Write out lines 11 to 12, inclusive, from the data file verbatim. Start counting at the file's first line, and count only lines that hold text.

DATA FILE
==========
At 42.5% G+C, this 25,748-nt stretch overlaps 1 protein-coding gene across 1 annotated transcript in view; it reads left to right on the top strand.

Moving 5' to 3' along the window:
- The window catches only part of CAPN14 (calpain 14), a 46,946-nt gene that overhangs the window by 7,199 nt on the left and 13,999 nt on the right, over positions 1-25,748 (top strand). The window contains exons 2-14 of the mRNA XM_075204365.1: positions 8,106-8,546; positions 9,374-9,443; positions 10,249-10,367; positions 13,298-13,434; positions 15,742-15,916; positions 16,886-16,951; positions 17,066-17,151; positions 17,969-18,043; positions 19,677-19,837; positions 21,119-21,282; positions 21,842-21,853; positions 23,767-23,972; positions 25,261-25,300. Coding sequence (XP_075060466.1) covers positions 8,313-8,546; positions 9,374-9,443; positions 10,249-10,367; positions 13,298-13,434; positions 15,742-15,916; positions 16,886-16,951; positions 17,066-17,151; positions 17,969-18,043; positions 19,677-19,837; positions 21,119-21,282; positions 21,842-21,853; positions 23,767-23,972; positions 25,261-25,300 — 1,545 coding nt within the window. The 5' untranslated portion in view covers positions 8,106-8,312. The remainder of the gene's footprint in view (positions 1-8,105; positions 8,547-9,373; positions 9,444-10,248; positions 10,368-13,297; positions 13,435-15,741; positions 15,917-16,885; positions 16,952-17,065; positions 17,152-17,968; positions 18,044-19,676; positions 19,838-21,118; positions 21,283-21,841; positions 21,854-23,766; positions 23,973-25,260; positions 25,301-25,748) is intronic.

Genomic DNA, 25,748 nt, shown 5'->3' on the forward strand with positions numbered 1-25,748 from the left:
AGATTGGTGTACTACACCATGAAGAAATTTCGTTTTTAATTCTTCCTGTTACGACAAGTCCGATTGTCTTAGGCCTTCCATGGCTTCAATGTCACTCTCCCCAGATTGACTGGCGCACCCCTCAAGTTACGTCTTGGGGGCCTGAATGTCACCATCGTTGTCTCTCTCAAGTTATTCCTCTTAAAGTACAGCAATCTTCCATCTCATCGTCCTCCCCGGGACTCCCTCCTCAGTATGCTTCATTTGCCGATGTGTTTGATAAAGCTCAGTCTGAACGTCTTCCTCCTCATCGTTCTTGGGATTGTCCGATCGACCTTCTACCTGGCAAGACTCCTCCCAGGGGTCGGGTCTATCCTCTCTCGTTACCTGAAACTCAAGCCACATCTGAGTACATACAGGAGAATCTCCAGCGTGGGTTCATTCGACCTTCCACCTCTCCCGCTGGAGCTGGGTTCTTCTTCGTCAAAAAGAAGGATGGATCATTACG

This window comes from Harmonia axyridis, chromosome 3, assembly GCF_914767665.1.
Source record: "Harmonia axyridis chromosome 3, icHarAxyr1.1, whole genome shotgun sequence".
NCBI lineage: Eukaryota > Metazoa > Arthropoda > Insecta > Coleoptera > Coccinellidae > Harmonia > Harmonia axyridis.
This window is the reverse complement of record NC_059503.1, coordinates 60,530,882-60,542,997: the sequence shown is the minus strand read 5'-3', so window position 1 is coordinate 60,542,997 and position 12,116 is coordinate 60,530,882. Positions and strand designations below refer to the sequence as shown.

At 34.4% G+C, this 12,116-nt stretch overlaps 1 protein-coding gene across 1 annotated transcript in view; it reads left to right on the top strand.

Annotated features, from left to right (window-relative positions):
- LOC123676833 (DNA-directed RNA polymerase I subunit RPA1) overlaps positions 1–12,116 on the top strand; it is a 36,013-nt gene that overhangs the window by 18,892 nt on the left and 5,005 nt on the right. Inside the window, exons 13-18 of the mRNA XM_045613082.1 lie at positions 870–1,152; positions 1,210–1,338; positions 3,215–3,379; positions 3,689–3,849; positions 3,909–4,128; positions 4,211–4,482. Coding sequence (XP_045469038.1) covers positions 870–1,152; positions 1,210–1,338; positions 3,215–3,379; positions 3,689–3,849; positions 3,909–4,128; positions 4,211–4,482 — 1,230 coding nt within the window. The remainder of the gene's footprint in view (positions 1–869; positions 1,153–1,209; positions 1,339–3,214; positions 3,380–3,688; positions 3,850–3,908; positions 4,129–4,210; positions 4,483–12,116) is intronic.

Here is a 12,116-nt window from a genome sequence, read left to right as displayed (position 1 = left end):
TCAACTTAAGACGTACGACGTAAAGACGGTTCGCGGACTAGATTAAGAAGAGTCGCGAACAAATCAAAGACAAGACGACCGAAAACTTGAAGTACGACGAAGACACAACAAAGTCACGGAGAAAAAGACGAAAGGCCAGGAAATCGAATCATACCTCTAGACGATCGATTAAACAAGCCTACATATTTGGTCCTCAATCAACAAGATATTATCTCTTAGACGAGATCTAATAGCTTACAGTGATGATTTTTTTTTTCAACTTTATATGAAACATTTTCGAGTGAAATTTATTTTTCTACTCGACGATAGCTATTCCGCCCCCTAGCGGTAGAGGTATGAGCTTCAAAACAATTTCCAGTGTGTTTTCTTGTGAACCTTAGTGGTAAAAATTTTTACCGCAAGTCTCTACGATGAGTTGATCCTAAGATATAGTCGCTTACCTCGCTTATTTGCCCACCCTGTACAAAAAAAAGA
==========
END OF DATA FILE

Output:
Annotated features, from left to right (window-relative positions):
- LOC123676833 (DNA-directed RNA polymerase I subunit RPA1) overlaps positions 1–12,116 on the top strand; it is a 36,013-nt gene that overhangs the window by 18,892 nt on the left and 5,005 nt on the right. Inside the window, exons 13-18 of the mRNA XM_045613082.1 lie at positions 870–1,152; positions 1,210–1,338; positions 3,215–3,379; positions 3,689–3,849; positions 3,909–4,128; positions 4,211–4,482. Coding sequence (XP_045469038.1) covers positions 870–1,152; positions 1,210–1,338; positions 3,215–3,379; positions 3,689–3,849; positions 3,909–4,128; positions 4,211–4,482 — 1,230 coding nt within the window. The remainder of the gene's footprint in view (positions 1–869; positions 1,153–1,209; positions 1,339–3,214; positions 3,380–3,688; positions 3,850–3,908; positions 4,129–4,210; positions 4,483–12,116) is intronic.